Blackberry Wedding Articles

Blackberry Wedding Articles
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The Wedding: Nothing New Under the Sun

By Carter B. Cue

It has long been the custom for Westerners and particularly those in the industrialized world, to look down their noses at lesser developed people, as being backwards, uncivilized and even savages. To the tweed coated Englishman, the almost naked Papa New Guinea islander wearing ochre colored face paint and a bone piercing his nose, is (at the very least) superstitious, irrational and highly unsophisticated—his belief systems and culture are those of children. Right? Right?

To the contrary—Ipods, computers and automobiles aside—a closer look at the customs and traditions that are hallmarks of American society would probably be on par with Papa New Guinea tribesmen! This is particularly so when the most sacred of Western customs “the wedding” is placed under the microscope of history. Take note of the following nuptial rites and/or traditions.

Ring Finger: The placing of the wedding ring on the ring finger (e.g. third finger next to the pinky) of the bride has its origins in 3rd century B.C. Greece. According to Charles Panati author of Extraordinary Origins of Everyday Things early Greek physicians that “a vein of love” in the ring finger was connected directly to the heart. Thus, it made sense that anything relative to love, relationships and affairs of the heart should be enhanced and/or symbolized by a ring on the third finger. As of this writing modern day American doctors have yet to prove if there is a love vein in the third finger!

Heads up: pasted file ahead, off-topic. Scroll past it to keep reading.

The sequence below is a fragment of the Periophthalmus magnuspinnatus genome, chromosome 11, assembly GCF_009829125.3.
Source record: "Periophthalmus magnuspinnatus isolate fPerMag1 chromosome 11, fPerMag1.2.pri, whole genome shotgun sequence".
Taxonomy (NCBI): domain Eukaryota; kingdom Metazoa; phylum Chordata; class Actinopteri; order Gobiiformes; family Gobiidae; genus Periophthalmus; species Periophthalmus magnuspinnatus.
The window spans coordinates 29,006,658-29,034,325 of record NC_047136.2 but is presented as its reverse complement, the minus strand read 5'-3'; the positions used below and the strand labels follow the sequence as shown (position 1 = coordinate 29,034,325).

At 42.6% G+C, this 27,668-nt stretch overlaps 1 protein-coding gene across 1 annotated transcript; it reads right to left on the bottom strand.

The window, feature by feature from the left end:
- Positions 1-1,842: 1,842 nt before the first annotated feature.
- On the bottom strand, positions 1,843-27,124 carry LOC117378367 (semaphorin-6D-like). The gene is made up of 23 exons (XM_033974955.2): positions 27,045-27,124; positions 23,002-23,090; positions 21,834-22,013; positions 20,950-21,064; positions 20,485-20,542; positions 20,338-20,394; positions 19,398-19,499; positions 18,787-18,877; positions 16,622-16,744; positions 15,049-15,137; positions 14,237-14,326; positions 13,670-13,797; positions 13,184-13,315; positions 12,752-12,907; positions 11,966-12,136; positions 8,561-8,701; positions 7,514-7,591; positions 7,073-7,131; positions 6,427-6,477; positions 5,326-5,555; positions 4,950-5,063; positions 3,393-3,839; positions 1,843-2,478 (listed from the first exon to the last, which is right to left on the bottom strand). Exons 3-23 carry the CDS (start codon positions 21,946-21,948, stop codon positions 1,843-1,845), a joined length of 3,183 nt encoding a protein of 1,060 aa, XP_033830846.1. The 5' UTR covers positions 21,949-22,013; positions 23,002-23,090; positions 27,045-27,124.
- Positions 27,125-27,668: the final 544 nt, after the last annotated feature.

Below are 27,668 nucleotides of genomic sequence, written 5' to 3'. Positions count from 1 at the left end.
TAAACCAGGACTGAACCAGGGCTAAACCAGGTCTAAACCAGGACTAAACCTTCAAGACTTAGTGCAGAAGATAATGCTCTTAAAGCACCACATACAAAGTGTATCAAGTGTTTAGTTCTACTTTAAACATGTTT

Wedding Cake: Most modern day brides would consider their wedding day incomplete and void of significance without a wedding cake. The first semblance of the modern day wedding cake is found in 1st century Rome B.C. Wheat was a symbol of fertility to the Romans. To further enhance the bride’s chances of producing many children and the benefit of wealth, Roman wedding goers would throw handfuls of wheat at the new bride. By 100 B.C. Roman bakers were baking the wheat into little sweet cakes for consumption by wedding guests. However, many continued the older tradition of wheat pummeling by crumbling up their cakes and throwing it at the bride. By 1660, in England, the wedding cake was nothing more than a large heaping of scones and biscuits placed in a pile at the wedding. According to oral tradition a visiting French chef in London was appalled by the site of the bland, haphazard, bread pile and decided to make a multi-level, frosted cake instead. Hence the modern day wedding cake.

Family of Bride Paying for Wedding: For many westerners who snicker at the idea of a Massai warrior’s family receiving ten cows in exchange for the intended bride’s hand do not laugh too hard. Tad Tuleja the author of Curious Customs: the Stories Behind 296 Popular American Rituals says the western world custom of the Bride’s father paying for the wedding is a modern tradition of the ancient dowry (e.g. a return gift to the bride groom). Actually the word “wedding” is derived from the Latin “wedian” to pledge and the Norse “veoja” to wager or bet. In medieval England “the wed” was the down payment for the bride. So, it appears as though kickbacks are nothing new at all!

Regardless of customs, traditions and price Blackberry Wedding Favors has something for every budget. Customers all over the world are purchasing Blackberry wedding favors—a quality product at a fraction of the cost.